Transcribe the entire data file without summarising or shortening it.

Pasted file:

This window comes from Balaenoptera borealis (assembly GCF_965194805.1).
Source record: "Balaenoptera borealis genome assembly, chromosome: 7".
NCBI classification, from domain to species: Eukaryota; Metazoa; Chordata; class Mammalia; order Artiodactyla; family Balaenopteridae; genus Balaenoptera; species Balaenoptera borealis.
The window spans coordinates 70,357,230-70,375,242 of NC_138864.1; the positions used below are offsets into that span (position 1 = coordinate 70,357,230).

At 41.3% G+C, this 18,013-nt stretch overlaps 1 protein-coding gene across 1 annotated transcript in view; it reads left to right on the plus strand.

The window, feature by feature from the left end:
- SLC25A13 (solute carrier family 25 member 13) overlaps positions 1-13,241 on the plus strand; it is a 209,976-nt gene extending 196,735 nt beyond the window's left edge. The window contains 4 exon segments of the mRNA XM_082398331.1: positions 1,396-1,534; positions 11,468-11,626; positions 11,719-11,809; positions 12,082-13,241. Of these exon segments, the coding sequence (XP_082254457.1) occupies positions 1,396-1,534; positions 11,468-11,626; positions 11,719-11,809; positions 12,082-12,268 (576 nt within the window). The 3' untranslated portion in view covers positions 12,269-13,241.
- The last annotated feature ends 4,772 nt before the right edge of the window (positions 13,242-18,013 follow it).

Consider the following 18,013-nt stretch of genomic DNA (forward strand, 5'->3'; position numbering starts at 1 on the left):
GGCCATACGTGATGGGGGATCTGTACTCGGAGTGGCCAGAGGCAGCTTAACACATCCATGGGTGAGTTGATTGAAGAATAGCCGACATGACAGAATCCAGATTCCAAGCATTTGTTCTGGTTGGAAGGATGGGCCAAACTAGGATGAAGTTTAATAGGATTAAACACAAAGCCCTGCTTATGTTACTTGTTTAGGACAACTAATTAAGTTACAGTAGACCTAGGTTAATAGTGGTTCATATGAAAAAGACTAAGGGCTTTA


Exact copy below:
This window comes from Balaenoptera borealis (assembly GCF_965194805.1).
Source record: "Balaenoptera borealis genome assembly, chromosome: 7".
NCBI classification, from domain to species: Eukaryota; Metazoa; Chordata; class Mammalia; order Artiodactyla; family Balaenopteridae; genus Balaenoptera; species Balaenoptera borealis.
The window spans coordinates 70,357,230-70,375,242 of NC_138864.1; the positions used below are offsets into that span (position 1 = coordinate 70,357,230).

At 41.3% G+C, this 18,013-nt stretch overlaps 1 protein-coding gene across 1 annotated transcript in view; it reads left to right on the plus strand.

The window, feature by feature from the left end:
- SLC25A13 (solute carrier family 25 member 13) overlaps positions 1-13,241 on the plus strand; it is a 209,976-nt gene extending 196,735 nt beyond the window's left edge. The window contains 4 exon segments of the mRNA XM_082398331.1: positions 1,396-1,534; positions 11,468-11,626; positions 11,719-11,809; positions 12,082-13,241. Of these exon segments, the coding sequence (XP_082254457.1) occupies positions 1,396-1,534; positions 11,468-11,626; positions 11,719-11,809; positions 12,082-12,268 (576 nt within the window). The 3' untranslated portion in view covers positions 12,269-13,241.
- The last annotated feature ends 4,772 nt before the right edge of the window (positions 13,242-18,013 follow it).

Consider the following 18,013-nt stretch of genomic DNA (forward strand, 5'->3'; position numbering starts at 1 on the left):
GGCCATACGTGATGGGGGATCTGTACTCGGAGTGGCCAGAGGCAGCTTAACACATCCATGGGTGAGTTGATTGAAGAATAGCCGACATGACAGAATCCAGATTCCAAGCATTTGTTCTGGTTGGAAGGATGGGCCAAACTAGGATGAAGTTTAATAGGATTAAACACAAAGCCCTGCTTATGTTACTTGTTTAGGACAACTAATTAAGTTACAGTAGACCTAGGTTAATAGTGGTTCATATGAAAAAGACTAAGGGCTTTA